Saturday, October 22, 2016
  • Wednesday, Jan. 20, 2016
Path To Diversity For Oscars Runs Through Studios, Academy
In this Feb. 20, 2015 file photo, Academy of Motion Picture Arts and Sciences President Cheryl Boone Isaacs arrives at the 52nd Annual ICG Publicists Awards, in Beverly Hills, Calif. (Photo by Richard Shotwell/Invision/AP, File)
  • --

Change at the Academy of Motion Pictures Arts and Sciences, where membership is for life, does not come easily. As Spike Lee said on Tuesday, its 6,000-plus membership can't be changed "hocus pocus, presto chango" overnight.

Efforts have been made. Since becoming the academy's first African-American president, Cheryl Boone Isaacs has worked to induct a higher rate of minorities and unveiled a five-year initiative to promote diversity in the industry. But after the Academy's second-straight year of all-white acting nominees, Boone Isaacs is now promising even bigger changes: "We need to do more, and better and more quickly," she said.

Just how much she can do to alter the democratic voting of the academy's membership is unclear; Boone Isaacs declined interview requests from The Associated Press. But here are some of the measures available to her and the Board of Governors of the academy.

The academy can ultimately only vote for the films that get made. This year, there were several notable contenders that feature strong minority performances (including "Creed," ''Beasts of No Nation" and "Sicario") but they remain the exceptions. Studies have repeatedly found that the movie industry lags in movies featuring black, Hispanic and Asian protagonists; that movie directors are overwhelming white and male; and that executives with the power to greenlight are almost entirely white.

"We're not in the room when it happens," said Lee, who advocates that studios follow some version of the NFL's Rooney Rule, which stipulates that minority coaches be interviewed for head coaching vacancies.

The academy doesn't have the power to make such changes, but as the industry's most prestigious body and the producer of the Oscars, it holds considerable sway. The academy could seek to direct criticism toward the studios, and work with them to effect progress.

"The industry has been building up over a very long time, starting with white men running the studios who hire other people who look like them," Dawn Hudson, chief executive of the academy, wrote in an op-ed in the Hollywood Reporter on Wednesday. "It just hasn't changed that much, and it won't until there's a concerted effort on every single front: talent, the executives in the studios, the people we mentor."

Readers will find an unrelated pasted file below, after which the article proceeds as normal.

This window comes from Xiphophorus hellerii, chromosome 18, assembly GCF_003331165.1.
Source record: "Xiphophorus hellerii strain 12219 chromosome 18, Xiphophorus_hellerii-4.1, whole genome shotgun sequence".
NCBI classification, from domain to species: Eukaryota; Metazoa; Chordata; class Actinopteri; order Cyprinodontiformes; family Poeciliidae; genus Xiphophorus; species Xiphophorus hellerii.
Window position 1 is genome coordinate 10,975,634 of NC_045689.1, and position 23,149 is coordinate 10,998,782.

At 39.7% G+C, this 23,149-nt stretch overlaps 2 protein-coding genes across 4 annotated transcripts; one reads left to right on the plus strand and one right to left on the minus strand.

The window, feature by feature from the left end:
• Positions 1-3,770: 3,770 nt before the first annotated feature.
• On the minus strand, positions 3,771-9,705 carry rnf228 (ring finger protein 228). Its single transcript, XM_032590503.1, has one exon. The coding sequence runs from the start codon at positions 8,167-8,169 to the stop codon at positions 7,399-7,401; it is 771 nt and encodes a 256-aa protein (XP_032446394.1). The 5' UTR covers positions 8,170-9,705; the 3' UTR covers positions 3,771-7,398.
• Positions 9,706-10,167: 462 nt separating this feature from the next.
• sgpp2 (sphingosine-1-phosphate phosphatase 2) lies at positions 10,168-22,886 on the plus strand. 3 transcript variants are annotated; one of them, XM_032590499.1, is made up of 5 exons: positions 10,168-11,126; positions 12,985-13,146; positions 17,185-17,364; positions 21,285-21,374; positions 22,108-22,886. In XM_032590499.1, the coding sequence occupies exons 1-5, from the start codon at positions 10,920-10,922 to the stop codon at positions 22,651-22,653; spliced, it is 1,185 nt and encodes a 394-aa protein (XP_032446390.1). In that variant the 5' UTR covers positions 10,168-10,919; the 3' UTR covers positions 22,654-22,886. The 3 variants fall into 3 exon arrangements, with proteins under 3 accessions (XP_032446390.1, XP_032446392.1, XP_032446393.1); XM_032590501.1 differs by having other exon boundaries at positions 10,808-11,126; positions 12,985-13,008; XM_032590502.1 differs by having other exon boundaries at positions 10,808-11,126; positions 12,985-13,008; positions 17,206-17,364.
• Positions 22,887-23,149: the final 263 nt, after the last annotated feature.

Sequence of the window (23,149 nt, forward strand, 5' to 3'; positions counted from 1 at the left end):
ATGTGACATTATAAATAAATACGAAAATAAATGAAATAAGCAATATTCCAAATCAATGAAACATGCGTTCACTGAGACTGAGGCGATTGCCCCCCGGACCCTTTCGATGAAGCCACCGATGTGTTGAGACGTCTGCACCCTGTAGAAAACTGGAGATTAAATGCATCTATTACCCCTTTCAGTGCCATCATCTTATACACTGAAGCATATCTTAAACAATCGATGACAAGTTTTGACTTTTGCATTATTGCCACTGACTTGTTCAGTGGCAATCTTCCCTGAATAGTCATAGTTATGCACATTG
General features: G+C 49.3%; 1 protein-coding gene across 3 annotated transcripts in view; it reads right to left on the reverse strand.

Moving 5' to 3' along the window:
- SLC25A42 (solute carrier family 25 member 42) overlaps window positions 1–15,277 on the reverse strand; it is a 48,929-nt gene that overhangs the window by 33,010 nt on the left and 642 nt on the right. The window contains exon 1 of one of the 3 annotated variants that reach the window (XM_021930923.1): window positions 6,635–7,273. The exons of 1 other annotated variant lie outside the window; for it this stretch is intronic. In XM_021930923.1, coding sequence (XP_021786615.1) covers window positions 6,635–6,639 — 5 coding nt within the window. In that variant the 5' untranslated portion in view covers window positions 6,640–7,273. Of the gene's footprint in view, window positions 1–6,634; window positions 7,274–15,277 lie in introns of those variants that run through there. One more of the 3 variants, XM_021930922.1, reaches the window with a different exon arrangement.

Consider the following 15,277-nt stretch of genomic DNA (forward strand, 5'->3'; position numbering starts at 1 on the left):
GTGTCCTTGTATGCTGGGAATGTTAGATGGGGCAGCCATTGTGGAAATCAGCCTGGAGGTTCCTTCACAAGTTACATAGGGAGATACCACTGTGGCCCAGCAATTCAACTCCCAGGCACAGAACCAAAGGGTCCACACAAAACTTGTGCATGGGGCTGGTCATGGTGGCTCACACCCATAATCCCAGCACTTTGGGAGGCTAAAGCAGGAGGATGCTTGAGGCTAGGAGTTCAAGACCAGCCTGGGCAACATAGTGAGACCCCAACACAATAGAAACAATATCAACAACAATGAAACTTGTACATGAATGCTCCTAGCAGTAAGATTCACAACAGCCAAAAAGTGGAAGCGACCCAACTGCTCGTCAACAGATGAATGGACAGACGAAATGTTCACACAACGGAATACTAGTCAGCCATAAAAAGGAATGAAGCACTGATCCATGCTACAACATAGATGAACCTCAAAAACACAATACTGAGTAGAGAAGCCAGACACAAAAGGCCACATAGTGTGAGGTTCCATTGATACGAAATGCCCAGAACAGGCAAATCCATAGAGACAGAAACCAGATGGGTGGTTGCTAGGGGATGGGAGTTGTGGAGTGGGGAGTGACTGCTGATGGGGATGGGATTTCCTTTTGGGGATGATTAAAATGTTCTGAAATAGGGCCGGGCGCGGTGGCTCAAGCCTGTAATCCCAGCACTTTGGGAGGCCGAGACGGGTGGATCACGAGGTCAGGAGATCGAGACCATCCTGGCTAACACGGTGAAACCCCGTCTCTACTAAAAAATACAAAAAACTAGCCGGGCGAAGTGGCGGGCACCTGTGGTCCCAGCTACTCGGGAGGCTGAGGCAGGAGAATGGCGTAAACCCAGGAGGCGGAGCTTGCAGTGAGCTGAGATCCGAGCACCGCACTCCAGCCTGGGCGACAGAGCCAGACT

The precise racial makeup of the academy isn't publicly known, but a 2012 survey by the Los Angeles Times found that the academy was 94 percent white and 77 percent male. More diverse member classes in the last three years have improved on those percentages, but many don't think enough of a dent has been made.

"The lack of diversity among the nominees signals, perhaps, that these voters are selecting actors and narratives in their own image," says Robin Means Coleman, a professor of communication studios and Afro-American and African studies at the University of Michigan.

Membership to the academy, conducted once a year, is limited to those who have "achieved distinction" in the industry, with various standards for each branch. Candidates don't apply, but are sponsored by academy members.

"Perhaps the ratio of new diverse members could be based on either the population of diverse theatergoers or the dollars spent by diverse theatergoers," recommends Robert Johnson, the founder of Black Entertainment Television.

"The goal here is not to dilute an individual's unique perspective as an academy voter, whether they are diverse or not, but simply to increase diversity of voices and therefore choices," he said.

In 2009, the Oscars went from five to 10 best picture nominees. Two years later, it revised to a preferential voting system that can yield anywhere between five to 10 nominees. The system is geared to reward films that receive first-place votes, reasoning that best picture nominees should be only of the highest of merit.

But exactly what effect this has on the resulting nominees is a matter of constant conjecture. Tyler Perry, who helped produce the best picture-nominated "Precious" (2009), believes more transparency could help.

"If we saw the numbers of how many people voted for what movie, I think a lot of this would go away," Perry said at a Television Critics Association event. "If 'The Revenant' had 10,000 votes and 'Straight Outta Compton' had 9,999 votes, that one vote made the difference. That's what my interest would be. What are the votes? I don't think it's racism."

Another possibility would be to return to 10 nominees. In such a scenario, "Straight Outta Compton" may well have joined the nominees, along with either Todd Haynes' acclaimed lesbian romance "Carol" or a popular blockbuster like "Star Wars: The Force Awakens." More nominees means more moviegoers, from more walks of life, would see their favorite films represented at the Oscars, and tune-in to watch.

A more controversial tactic would be for Boone Isaacs to sift through the academy's membership and jettison older members who are no longer active in the industry. Such a move would surely be met by resistance, though there is some precedent for it.

Faced with charges of being out-of-touch with American society in the late '60s, then-academy president Gregory Peck led a purge of the academy in an effort to lower the average age of the membership. Following a two-year study of membership to various academy branches, Peck and the Board of Governors took away the right to vote for the Oscars from many retired members, and brought in classes of younger members. In all, he changed the status of nearly 500 members.